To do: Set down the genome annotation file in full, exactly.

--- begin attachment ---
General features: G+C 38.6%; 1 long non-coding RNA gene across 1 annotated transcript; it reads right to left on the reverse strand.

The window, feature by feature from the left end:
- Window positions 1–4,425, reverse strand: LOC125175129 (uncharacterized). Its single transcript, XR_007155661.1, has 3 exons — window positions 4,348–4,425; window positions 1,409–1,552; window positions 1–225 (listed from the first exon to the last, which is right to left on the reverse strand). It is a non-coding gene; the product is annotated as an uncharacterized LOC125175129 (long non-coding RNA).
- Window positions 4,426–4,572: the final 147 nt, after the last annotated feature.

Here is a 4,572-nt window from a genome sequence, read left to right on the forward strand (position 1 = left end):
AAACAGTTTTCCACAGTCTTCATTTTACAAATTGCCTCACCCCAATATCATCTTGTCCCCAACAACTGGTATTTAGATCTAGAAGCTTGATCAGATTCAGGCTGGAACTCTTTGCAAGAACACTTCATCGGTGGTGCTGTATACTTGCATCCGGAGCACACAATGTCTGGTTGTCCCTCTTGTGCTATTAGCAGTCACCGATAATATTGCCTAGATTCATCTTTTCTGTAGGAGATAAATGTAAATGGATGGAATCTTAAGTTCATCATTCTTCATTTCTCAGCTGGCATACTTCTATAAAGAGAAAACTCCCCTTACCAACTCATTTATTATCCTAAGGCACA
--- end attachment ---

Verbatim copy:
General features: G+C 38.6%; 1 long non-coding RNA gene across 1 annotated transcript; it reads right to left on the reverse strand.

The window, feature by feature from the left end:
- Window positions 1–4,425, reverse strand: LOC125175129 (uncharacterized). Its single transcript, XR_007155661.1, has 3 exons — window positions 4,348–4,425; window positions 1,409–1,552; window positions 1–225 (listed from the first exon to the last, which is right to left on the reverse strand). It is a non-coding gene; the product is annotated as an uncharacterized LOC125175129 (long non-coding RNA).
- Window positions 4,426–4,572: the final 147 nt, after the last annotated feature.

Here is a 4,572-nt window from a genome sequence, read left to right on the forward strand (position 1 = left end):
AAACAGTTTTCCACAGTCTTCATTTTACAAATTGCCTCACCCCAATATCATCTTGTCCCCAACAACTGGTATTTAGATCTAGAAGCTTGATCAGATTCAGGCTGGAACTCTTTGCAAGAACACTTCATCGGTGGTGCTGTATACTTGCATCCGGAGCACACAATGTCTGGTTGTCCCTCTTGTGCTATTAGCAGTCACCGATAATATTGCCTAGATTCATCTTTTCTGTAGGAGATAAATGTAAATGGATGGAATCTTAAGTTCATCATTCTTCATTTCTCAGCTGGCATACTTCTATAAAGAGAAAACTCCCCTTACCAACTCATTTATTATCCTAAGGCACA